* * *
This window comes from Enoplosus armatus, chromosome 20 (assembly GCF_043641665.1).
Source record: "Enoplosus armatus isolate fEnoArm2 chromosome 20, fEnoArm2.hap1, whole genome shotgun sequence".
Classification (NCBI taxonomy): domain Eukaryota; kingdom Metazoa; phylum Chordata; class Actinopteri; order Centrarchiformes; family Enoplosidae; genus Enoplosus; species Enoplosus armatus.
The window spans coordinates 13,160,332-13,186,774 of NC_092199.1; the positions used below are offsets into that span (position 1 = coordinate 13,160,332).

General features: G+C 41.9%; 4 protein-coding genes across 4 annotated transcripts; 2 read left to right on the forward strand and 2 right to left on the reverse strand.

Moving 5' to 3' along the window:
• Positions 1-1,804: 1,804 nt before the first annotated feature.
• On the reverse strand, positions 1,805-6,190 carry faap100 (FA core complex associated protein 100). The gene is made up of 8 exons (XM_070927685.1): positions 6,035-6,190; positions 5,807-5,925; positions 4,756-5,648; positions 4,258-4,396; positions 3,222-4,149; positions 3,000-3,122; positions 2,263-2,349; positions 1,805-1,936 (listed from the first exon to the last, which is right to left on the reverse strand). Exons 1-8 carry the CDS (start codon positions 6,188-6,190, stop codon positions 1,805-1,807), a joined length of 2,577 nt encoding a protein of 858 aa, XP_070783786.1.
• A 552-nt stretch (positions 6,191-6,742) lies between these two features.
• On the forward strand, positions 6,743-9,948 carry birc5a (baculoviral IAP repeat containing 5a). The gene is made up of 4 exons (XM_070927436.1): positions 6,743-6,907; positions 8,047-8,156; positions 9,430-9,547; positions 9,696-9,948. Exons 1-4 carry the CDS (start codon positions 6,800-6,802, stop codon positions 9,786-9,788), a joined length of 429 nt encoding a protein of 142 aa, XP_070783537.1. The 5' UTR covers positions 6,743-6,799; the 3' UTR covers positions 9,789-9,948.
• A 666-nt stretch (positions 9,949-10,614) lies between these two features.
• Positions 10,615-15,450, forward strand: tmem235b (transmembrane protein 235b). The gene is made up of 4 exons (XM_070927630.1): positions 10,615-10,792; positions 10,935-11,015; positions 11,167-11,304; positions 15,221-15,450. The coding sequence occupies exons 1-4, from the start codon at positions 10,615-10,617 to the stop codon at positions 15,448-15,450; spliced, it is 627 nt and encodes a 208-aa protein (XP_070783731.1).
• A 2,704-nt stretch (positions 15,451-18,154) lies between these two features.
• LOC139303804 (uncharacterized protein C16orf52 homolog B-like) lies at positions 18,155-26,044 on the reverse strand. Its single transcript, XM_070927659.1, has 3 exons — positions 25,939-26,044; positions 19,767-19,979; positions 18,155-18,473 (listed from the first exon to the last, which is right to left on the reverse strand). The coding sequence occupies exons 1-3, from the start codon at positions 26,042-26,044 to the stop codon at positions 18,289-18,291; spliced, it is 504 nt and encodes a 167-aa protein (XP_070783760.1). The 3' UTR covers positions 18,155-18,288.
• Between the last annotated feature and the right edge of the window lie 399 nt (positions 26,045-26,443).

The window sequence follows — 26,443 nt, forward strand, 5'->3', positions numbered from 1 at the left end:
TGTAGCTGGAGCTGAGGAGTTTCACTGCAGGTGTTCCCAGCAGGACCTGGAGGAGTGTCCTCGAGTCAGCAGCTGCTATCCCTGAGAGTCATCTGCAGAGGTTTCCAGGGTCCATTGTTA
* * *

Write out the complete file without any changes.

This window comes from Enoplosus armatus, chromosome 20 (assembly GCF_043641665.1).
Source record: "Enoplosus armatus isolate fEnoArm2 chromosome 20, fEnoArm2.hap1, whole genome shotgun sequence".
Classification (NCBI taxonomy): domain Eukaryota; kingdom Metazoa; phylum Chordata; class Actinopteri; order Centrarchiformes; family Enoplosidae; genus Enoplosus; species Enoplosus armatus.
The window spans coordinates 13,160,332-13,186,774 of NC_092199.1; the positions used below are offsets into that span (position 1 = coordinate 13,160,332).

General features: G+C 41.9%; 4 protein-coding genes across 4 annotated transcripts; 2 read left to right on the forward strand and 2 right to left on the reverse strand.

Moving 5' to 3' along the window:
• Positions 1-1,804: 1,804 nt before the first annotated feature.
• On the reverse strand, positions 1,805-6,190 carry faap100 (FA core complex associated protein 100). The gene is made up of 8 exons (XM_070927685.1): positions 6,035-6,190; positions 5,807-5,925; positions 4,756-5,648; positions 4,258-4,396; positions 3,222-4,149; positions 3,000-3,122; positions 2,263-2,349; positions 1,805-1,936 (listed from the first exon to the last, which is right to left on the reverse strand). Exons 1-8 carry the CDS (start codon positions 6,188-6,190, stop codon positions 1,805-1,807), a joined length of 2,577 nt encoding a protein of 858 aa, XP_070783786.1.
• A 552-nt stretch (positions 6,191-6,742) lies between these two features.
• On the forward strand, positions 6,743-9,948 carry birc5a (baculoviral IAP repeat containing 5a). The gene is made up of 4 exons (XM_070927436.1): positions 6,743-6,907; positions 8,047-8,156; positions 9,430-9,547; positions 9,696-9,948. Exons 1-4 carry the CDS (start codon positions 6,800-6,802, stop codon positions 9,786-9,788), a joined length of 429 nt encoding a protein of 142 aa, XP_070783537.1. The 5' UTR covers positions 6,743-6,799; the 3' UTR covers positions 9,789-9,948.
• A 666-nt stretch (positions 9,949-10,614) lies between these two features.
• Positions 10,615-15,450, forward strand: tmem235b (transmembrane protein 235b). The gene is made up of 4 exons (XM_070927630.1): positions 10,615-10,792; positions 10,935-11,015; positions 11,167-11,304; positions 15,221-15,450. The coding sequence occupies exons 1-4, from the start codon at positions 10,615-10,617 to the stop codon at positions 15,448-15,450; spliced, it is 627 nt and encodes a 208-aa protein (XP_070783731.1).
• A 2,704-nt stretch (positions 15,451-18,154) lies between these two features.
• LOC139303804 (uncharacterized protein C16orf52 homolog B-like) lies at positions 18,155-26,044 on the reverse strand. Its single transcript, XM_070927659.1, has 3 exons — positions 25,939-26,044; positions 19,767-19,979; positions 18,155-18,473 (listed from the first exon to the last, which is right to left on the reverse strand). The coding sequence occupies exons 1-3, from the start codon at positions 26,042-26,044 to the stop codon at positions 18,289-18,291; spliced, it is 504 nt and encodes a 167-aa protein (XP_070783760.1). The 3' UTR covers positions 18,155-18,288.
• Between the last annotated feature and the right edge of the window lie 399 nt (positions 26,045-26,443).

The window sequence follows — 26,443 nt, forward strand, 5'->3', positions numbered from 1 at the left end:
TGTAGCTGGAGCTGAGGAGTTTCACTGCAGGTGTTCCCAGCAGGACCTGGAGGAGTGTCCTCGAGTCAGCAGCTGCTATCCCTGAGAGTCATCTGCAGAGGTTTCCAGGGTCCATTGTTA